It is a journal about the adventure of moving in the direction of unknown applications of composites yet to be discovered, and towards a new vision of the science and technology of this class of engineering material yet to be understood let alone to be fully agreed upon.
It is obvious to me and I believe it must be to you too that our visualisation of a scientific piece of work may be quite different. The probability is that opinions between those that judge from those that perform an investigation will not be the same. To imagine things differently is simply unrealistic. After all, we see things from divergent angles and starting positions.
The beginning of my understanding of composite material science came from an extensive program of experiments to investigate the reaction between a strong fibre embedded in a soft resin. Today, young engineers have computer power at their finger tips and the need for expensive, time-consuming, large test programmes seem to them redundant.
In Applied Composite Materials journal, authors collectively produce an impressionistic map of the present state of the science and mechanics of composite materials. The one who uses a telescope from afar sees a different picture to the one who looks down a microscope up close. The wise on the other hand stand back and choose to view from a slight distance. He or she sees the composite material as a pointillistic portrait and an impressionistic picture comes clearly into focus. We should not be surprised at such diversity of opinion between author and reviewer of published work.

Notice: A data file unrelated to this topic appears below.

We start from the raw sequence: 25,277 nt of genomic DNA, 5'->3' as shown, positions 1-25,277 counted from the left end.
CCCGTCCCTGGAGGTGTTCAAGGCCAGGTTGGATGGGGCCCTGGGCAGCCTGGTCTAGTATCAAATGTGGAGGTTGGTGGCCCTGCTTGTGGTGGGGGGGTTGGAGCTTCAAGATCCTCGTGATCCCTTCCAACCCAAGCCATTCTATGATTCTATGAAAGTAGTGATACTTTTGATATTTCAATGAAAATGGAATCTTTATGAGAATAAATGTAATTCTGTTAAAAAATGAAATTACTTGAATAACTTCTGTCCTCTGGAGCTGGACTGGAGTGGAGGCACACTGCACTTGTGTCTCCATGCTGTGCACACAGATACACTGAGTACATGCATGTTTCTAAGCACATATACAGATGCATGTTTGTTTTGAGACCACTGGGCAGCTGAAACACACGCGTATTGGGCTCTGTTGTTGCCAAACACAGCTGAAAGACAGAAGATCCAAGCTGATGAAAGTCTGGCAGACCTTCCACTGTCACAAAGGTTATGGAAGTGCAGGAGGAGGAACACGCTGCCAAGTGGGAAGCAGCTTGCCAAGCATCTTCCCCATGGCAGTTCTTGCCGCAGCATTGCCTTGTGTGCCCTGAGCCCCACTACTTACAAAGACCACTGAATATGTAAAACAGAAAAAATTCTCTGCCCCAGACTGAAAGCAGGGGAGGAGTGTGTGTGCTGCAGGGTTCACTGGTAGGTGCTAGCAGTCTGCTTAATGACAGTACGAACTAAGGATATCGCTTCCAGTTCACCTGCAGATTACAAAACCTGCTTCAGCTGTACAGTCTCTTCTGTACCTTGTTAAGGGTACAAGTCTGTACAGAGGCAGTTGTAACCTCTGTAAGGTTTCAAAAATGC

While an account of the established physics and fundamentals of materials science are largely uncontroversial, the paper that describes state-of-the-art research, sometimes called “cutting edge” lies at the boundary between what we have understood and what we do not yet understand, and is still far from achieving consensus between experts. This is true of all ongoing research at the frontiers of knowledge.
On behalf of the readers of ACMa and those who put pen to paper for this Journal, I welcome Professor Maria Kashtalyan of the University of Aberdeen, UK as its new Editor-in-Chief.
Peter W R Beaumont (Editor-in-Chief)
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Beaumont, P. Editorial: Applied Composite Materials is not a Journal about Certainties. Appl Compos Mater 27, 117 (2020). https://doi.org/10.1007/s10443-020-09813-7